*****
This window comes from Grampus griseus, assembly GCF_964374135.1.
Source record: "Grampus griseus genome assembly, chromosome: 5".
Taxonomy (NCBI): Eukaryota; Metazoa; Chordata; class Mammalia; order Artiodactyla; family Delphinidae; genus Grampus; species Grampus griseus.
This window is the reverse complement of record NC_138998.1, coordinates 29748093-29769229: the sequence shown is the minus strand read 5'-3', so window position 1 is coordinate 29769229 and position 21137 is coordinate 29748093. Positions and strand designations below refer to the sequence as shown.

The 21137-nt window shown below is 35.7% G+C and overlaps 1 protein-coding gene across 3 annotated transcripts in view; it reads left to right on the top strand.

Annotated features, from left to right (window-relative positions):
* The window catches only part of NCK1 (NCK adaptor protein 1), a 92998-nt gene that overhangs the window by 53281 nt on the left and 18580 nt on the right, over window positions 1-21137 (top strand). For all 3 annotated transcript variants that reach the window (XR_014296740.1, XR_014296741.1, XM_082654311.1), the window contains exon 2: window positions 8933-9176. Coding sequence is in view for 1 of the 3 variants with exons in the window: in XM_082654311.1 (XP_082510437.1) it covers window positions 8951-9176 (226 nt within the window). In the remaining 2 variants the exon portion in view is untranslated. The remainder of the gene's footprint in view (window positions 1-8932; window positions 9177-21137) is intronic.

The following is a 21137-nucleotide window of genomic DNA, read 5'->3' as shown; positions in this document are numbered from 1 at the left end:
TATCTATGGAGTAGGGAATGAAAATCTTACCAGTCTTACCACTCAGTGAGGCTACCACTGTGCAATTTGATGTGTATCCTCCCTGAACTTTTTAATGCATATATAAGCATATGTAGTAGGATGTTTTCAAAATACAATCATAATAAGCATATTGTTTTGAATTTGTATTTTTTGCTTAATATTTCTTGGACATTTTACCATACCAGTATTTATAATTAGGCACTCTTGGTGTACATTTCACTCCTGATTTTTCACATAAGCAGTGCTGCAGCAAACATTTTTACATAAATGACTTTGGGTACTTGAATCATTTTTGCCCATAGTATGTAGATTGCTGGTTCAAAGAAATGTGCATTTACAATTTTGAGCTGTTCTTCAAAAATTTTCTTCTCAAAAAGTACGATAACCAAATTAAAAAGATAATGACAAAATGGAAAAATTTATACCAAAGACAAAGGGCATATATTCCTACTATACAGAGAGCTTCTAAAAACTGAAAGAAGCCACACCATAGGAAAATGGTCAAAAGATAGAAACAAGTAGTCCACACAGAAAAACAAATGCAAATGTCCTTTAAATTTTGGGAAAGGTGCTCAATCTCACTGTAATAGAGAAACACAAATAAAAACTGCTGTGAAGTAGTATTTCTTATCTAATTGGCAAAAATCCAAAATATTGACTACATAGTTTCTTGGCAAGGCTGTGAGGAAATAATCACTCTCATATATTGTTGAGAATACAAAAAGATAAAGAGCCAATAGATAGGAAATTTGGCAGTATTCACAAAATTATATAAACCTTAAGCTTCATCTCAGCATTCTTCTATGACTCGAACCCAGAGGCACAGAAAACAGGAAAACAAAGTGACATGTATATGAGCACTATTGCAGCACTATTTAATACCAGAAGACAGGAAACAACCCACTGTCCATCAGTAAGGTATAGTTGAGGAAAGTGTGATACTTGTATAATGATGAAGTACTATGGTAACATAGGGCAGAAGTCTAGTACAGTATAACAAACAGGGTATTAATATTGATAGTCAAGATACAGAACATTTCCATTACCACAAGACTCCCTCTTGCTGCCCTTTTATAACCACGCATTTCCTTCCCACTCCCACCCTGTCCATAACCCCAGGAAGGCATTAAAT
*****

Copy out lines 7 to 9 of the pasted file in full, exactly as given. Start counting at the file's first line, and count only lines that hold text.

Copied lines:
* The window catches only part of NCK1 (NCK adaptor protein 1), a 92998-nt gene that overhangs the window by 53281 nt on the left and 18580 nt on the right, over window positions 1-21137 (top strand). For all 3 annotated transcript variants that reach the window (XR_014296740.1, XR_014296741.1, XM_082654311.1), the window contains exon 2: window positions 8933-9176. Coding sequence is in view for 1 of the 3 variants with exons in the window: in XM_082654311.1 (XP_082510437.1) it covers window positions 8951-9176 (226 nt within the window). In the remaining 2 variants the exon portion in view is untranslated. The remainder of the gene's footprint in view (window positions 1-8932; window positions 9177-21137) is intronic.

The following is a 21137-nucleotide window of genomic DNA, read 5'->3' as shown; positions in this document are numbered from 1 at the left end:
TATCTATGGAGTAGGGAATGAAAATCTTACCAGTCTTACCACTCAGTGAGGCTACCACTGTGCAATTTGATGTGTATCCTCCCTGAACTTTTTAATGCATATATAAGCATATGTAGTAGGATGTTTTCAAAATACAATCATAATAAGCATATTGTTTTGAATTTGTATTTTTTGCTTAATATTTCTTGGACATTTTACCATACCAGTATTTATAATTAGGCACTCTTGGTGTACATTTCACTCCTGATTTTTCACATAAGCAGTGCTGCAGCAAACATTTTTACATAAATGACTTTGGGTACTTGAATCATTTTTGCCCATAGTATGTAGATTGCTGGTTCAAAGAAATGTGCATTTACAATTTTGAGCTGTTCTTCAAAAATTTTCTTCTCAAAAAGTACGATAACCAAATTAAAAAGATAATGACAAAATGGAAAAATTTATACCAAAGACAAAGGGCATATATTCCTACTATACAGAGAGCTTCTAAAAACTGAAAGAAGCCACACCATAGGAAAATGGTCAAAAGATAGAAACAAGTAGTCCACACAGAAAAACAAATGCAAATGTCCTTTAAATTTTGGGAAAGGTGCTCAATCTCACTGTAATAGAGAAACACAAATAAAAACTGCTGTGAAGTAGTATTTCTTATCTAATTGGCAAAAATCCAAAATATTGACTACATAGTTTCTTGGCAAGGCTGTGAGGAAATAATCACTCTCATATATTGTTGAGAATACAAAAAGATAAAGAGCCAATAGATAGGAAATTTGGCAGTATTCACAAAATTATATAAACCTTAAGCTTCATCTCAGCATTCTTCTATGACTCGAACCCAGAGGCACAGAAAACAGGAAAACAAAGTGACATGTATATGAGCACTATTGCAGCACTATTTAATACCAGAAGACAGGAAACAACCCACTGTCCATCAGTAAGGTATAGTTGAGGAAAGTGTGATACTTGTATAATGATGAAGTACTATGGTAACATAGGGCAGAAGTCTAGTACAGTATAACAAACAGGGTATTAATATTGATAGTCAAGATACAGAACATTTCCATTACCACAAGACTCCCTCTTGCTGCCCTTTTATAACCACGCATTTCCTTCCCACTCCCACCCTGTCCATAACCCCAGGAAGGCATTAAAT